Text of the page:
Jeremy Bloom, Brian Rady, & Catherine Brookman of “The Upper Room”

Rady & Bloom present The Upper Room at The New OhioStart creating a new work of theatre from a classic fairy tale, and you might find yourself taking a detour through the “back to the land” movement, and wind up with a movement play full of original music, lovely light projections, and a manatee mask.

That’s an oversimplified way to describe Rady & Bloom‘s The Upper Room, currently playing at The New Ohio—but it’s a whole lot more than that.

Listen in as the Rady & Bloom, Brian Rady and Jeremy Bloom, along with composer/performer Catherine Brookman, discuss collaboration between song-writer and directors/creators, post-show parties, The Little Mermaid, working with your spouse, and the long haul.

“…there’s a thrust, there is a story, but we’re trying to express the inexpressible, we’re trying to express the feeling of, ‘what will happen next to me,’ or ‘what will happen to US…'”

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Josh Luxenberg, Jon Levin, Erik Lochtefeld, and Eric Wright of “Powerhouse”

Sinking Ship Productions presents PowerhouseChances are, you’re like me—you won’t immediately recognize the name Raymond Scott, but once you realize who he was, you also realize you’ve had his music stuck in your head at some point in time. Maybe even many points in time.

Director Jon Levin was once on the same page as you & I, casually humming Scott’s iconic melody from Powerhouse, when a friend introduced him to the story of this music pioneer. From there, he and playwright Josh Luxenberg, along with their collaborators in Sinking Ship Ensemble, began to devise this vibrant, imaginative piece of theatre, named for that very composition.

Listen in as Jon & Josh, joined by actors Erik Lochtefeld, who portrays Scott, & Eric Wright, one of the puppet-geniuses behind Puppet Kitchen (who provide, you might have surmised, puppets for the show), discuss faith in the post-atomic future, the difference between what you set out to do and what actually happens, and discovering your play in front of an audience.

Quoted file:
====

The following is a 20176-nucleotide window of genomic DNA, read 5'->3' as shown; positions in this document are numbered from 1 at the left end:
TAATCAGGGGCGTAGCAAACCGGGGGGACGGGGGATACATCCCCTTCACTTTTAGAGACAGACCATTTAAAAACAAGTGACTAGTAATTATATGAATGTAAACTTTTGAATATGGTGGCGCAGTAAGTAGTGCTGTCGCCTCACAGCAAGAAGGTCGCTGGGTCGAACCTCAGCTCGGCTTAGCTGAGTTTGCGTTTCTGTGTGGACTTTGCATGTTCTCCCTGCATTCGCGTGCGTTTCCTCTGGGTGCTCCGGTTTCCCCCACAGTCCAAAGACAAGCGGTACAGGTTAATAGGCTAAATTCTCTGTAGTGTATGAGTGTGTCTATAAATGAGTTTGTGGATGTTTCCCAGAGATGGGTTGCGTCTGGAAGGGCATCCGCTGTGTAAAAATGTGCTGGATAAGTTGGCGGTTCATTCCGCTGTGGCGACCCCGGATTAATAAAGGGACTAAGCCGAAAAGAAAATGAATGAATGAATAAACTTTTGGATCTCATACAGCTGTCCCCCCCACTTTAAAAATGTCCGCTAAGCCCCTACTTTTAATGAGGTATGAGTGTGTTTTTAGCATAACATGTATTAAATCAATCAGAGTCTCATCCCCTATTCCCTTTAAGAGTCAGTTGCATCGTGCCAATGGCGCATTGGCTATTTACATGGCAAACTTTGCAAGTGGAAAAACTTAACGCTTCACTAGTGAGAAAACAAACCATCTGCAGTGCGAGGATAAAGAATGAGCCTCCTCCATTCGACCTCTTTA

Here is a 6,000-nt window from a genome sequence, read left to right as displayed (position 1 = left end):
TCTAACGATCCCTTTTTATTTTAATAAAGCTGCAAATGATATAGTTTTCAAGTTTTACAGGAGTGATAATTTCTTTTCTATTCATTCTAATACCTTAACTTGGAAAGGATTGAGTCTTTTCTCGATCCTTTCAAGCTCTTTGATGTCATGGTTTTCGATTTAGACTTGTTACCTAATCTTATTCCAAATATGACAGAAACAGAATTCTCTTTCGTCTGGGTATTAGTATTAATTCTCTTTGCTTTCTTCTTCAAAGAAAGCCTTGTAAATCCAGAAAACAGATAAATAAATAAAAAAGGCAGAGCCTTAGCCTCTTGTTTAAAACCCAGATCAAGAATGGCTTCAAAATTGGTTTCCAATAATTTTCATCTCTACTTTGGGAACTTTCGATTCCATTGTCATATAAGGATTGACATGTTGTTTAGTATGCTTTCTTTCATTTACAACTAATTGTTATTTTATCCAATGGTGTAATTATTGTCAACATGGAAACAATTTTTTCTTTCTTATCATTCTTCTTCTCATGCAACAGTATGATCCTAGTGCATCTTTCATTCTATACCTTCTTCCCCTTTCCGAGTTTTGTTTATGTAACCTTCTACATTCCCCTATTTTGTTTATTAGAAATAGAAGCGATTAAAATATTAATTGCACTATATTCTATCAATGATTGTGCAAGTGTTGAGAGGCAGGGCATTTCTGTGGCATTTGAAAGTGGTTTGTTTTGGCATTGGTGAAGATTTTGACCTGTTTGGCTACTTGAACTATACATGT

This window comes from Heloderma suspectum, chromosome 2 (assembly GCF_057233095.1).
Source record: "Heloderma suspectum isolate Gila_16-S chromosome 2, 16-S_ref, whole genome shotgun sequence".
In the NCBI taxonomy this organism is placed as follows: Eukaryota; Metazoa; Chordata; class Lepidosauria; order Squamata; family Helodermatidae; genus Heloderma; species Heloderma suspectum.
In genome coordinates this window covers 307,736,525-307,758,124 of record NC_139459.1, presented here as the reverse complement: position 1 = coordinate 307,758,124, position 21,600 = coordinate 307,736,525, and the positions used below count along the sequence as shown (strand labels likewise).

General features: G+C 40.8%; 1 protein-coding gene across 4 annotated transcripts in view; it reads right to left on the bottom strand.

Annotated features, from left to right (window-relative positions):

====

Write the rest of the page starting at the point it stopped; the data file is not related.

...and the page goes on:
“There’s something really compelling to me about the idea of something trying to do one thing, very specifically, and being undermined by a bunch of cartoons.”

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Barbara Kahn and Noelle LuSane, writers of “Island Girls”

"Island Girls" by Barbara Kahn and Noelle LuSaneHow does one go from writing contemporary comedies to writing historically-based musicals, reintroducing certain figures who popular culture have largely forgotten?

As Island Girls director/co-author Barbara Kahn notes in our conversation, she made that transition out of a desire to make social change. And although this play is set in 1927 at the women’s prison on Welfare Island, it’s surprising (and, I’m this case, sad) just how much things stay the same, no matter how much they change — the social change needed in the 1920’s is pretty similar to change we need now, in 2014.

Listen in as Barbara and co-author/composer Noelle LuSane discuss their “fluid, organic process,” why you should speak up for your artistic talents, and how you turn the history of a women’s prison into a musical.

“I think artistic talent is transferable….when somebody offers something like that, I usually jump on it.”

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